they're in master cam and they're picking their tools already.
Speaker 2:
So what are ways that they can pick their tools once in the programming system and then download
that, whatever that is, however that looks like and get that onto the next person. So in ProShop, we
have some tools that we can actually read the G code and load the tools in assuming that our tool
libraries match. There are other ways of doing that. You can export a lot of systems fusion, obviously
master cam, many other systems. You can just export an entire tool list and be able to pass that along to
the machinist. So they don't have to go in and read the G code to find out what tools they're going to
use and then go to the bin, et cetera. So whatever process that you can have, that you can implement
just make sure that you've got some way of cataloging your tools to know what you truly do have on the
shelf. And it'll make that entire process much smoother and much faster.
Paul:
Another point I just interject there is getting very specific with the tool itself, avoid using generalized
terms for your tools, right? That I need a half inch gen mill with a eighth inch ad, right? There's a 1,000
different eighth inch of tools that match that description, most of which are not going to work in your
application. So one thing I know shop struggle with a lot we did in the early days of our shop is not being
specific, right? Just that general description. And then someone's out on the shop floor, they're doing
their setup. They're trying to get that part dialed in and they just don't have the right tool. Maybe it's
too long. Maybe it's chattering, maybe it's who knows what. And then you realize at the last minute, we
need to get a different type of half inch general with a thread, right?
Paul:
And you're driving to a tool vendoror shipping it overnight. And when you were talking about these
expediting and shipping fees, in the case of when it's happening during a setup or when a job is on the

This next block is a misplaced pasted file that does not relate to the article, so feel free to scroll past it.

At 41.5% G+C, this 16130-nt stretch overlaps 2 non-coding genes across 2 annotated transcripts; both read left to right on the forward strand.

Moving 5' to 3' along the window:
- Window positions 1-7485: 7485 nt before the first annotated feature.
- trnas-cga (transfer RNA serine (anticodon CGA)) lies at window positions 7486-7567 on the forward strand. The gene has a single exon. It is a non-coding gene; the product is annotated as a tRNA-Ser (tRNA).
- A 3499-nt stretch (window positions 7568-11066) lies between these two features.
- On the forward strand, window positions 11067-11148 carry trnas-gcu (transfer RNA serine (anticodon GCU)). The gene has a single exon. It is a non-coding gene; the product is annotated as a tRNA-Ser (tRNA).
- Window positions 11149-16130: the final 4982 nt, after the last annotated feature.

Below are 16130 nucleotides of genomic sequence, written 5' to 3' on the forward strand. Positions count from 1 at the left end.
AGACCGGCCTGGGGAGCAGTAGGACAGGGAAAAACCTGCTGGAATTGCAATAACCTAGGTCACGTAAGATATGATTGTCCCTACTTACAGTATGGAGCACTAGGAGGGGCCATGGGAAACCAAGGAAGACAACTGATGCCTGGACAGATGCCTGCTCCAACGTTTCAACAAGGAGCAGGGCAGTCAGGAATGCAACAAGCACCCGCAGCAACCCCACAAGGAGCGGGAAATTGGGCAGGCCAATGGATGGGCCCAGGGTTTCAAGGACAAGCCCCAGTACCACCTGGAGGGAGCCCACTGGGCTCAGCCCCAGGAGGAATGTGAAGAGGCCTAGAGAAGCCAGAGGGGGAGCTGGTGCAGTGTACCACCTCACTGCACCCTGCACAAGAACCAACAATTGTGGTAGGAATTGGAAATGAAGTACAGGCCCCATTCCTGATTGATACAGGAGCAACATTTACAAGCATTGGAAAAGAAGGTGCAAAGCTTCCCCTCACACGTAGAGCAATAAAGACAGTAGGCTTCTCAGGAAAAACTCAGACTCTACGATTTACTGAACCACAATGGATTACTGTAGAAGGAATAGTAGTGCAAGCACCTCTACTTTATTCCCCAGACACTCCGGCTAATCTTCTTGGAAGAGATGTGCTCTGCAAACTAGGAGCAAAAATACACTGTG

machine itself, the $40 or $50 red fee from UPS is the smallest amount of that cost. The biggest cost is
the fact that your spindle is not turning right for an entire 12 or 18 hours or whatever it takes to get that
tool. The next day, you're just sitting dead in the water, or possibly you scramble and you tear the job
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off and you throw another job on to try to get the keep something moving just incredibly expensive,
incredibly stressful, and a lot of chaos. Which is not very fun.
Speaker 2:
And those are also the kinds of things that if you do any repeat work, that's another use for that process
development. We saw that in estimating where you can label, "Hey, these are the gotchas that Paul
mentioned." Well, you can do the same thing in the standard setup and production process, where if
you come across a tool that didn't work well, obviously you want to get very specific, like Paul said about
which tool you should be using, but also log what the problem was. "Hey, we used a two flute when we
should have used a four." So in the future six months from now, when that job returns, you don't make
the same mistake. One you've identified the tool. And two, if somebody has issues with for flute tool
next time, they're not going to go backwards and try a two flute because you have it in that log of, "Hey,
that didn't work." We already tried that we were there. It didn't work. Maybe, now we need to change
the holder or something along the way.
Paul:
Yep. Yeah.
Speaker 2:
Inspection. There's another thing that often doesn't get thought about until the inspector has the part in
his hands, or until the machinist is ready to check the part. So we want to be thinking about the
inspection planning process again, before the part gets to the machine. If you have something slated
and you know what the inspection plan is, you know what tools you're going to need, all of that can be
preset to where the operator or the inspector can just go right to the list. They can fill out everything
that they need to fill out and recognize when something is intolerance out of tolerance without having
to do all of that figuring while the machine is waiting for the results, right? Again, this is something that
can be done ahead of time and reduced that amount of time from that first part in hand to, yep. "That's
good. Let's go." Or, 'Hey, we need to make these few adjustments in these changes."
Paul:
Yep.
Speaker 3:
I just want to say we...
Paul:
Yeah, go ahead, Chris.
Speaker 3:
Like I said, we saw a pretty good increase in our delivery times by doing some of this inspection stuff
ahead of time. So we found, we were over inspecting quite a bit of parts with Eltron sets and checking
holes to the 10th. When in reality of go NoGo could do the same job. So by doing this ahead of time, you
have time to order these custom gauges, which are really not that expensive. But when you do get to
inspection, you can save. In one case, we saved hours per part, just because we had the appropriate
gauges. By the time we finish machining the first part. So this is one of those things that it's a very small
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detail. It seems like, but it can have a really big impact on the back end when you're trying to get things
out the door.
Paul:
Yeah. And I know a lot of shops deal with a lot of waiting and queue time going into the QA department,
right? Where the first part is off the machine. Someone hands it into QA waiting to get a buy off. And